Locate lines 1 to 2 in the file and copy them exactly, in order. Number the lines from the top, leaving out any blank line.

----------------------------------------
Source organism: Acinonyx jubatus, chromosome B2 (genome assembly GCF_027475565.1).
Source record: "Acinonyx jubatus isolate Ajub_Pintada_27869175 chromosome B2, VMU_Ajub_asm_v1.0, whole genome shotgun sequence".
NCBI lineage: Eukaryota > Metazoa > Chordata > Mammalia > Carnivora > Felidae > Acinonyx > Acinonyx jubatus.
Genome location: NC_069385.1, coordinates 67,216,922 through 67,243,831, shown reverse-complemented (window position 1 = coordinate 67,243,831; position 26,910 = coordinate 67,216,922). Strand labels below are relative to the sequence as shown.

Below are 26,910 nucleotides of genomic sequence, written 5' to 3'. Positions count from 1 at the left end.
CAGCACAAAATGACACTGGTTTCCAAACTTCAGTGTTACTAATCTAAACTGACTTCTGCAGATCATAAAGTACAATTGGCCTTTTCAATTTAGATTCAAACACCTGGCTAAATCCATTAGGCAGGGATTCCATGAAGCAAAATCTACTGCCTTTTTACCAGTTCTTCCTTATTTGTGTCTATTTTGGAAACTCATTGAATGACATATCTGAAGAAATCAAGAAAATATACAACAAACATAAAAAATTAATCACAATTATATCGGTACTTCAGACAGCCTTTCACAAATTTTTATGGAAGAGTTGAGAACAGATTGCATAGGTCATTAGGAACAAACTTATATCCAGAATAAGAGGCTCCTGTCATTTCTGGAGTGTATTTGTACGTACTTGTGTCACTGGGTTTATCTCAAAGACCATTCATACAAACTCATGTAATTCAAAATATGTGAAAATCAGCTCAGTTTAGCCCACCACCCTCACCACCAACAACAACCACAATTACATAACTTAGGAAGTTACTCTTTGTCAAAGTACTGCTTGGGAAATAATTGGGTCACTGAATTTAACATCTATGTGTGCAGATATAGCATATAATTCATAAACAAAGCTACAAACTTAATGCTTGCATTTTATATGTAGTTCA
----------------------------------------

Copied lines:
Source organism: Acinonyx jubatus, chromosome B2 (genome assembly GCF_027475565.1).
Source record: "Acinonyx jubatus isolate Ajub_Pintada_27869175 chromosome B2, VMU_Ajub_asm_v1.0, whole genome shotgun sequence".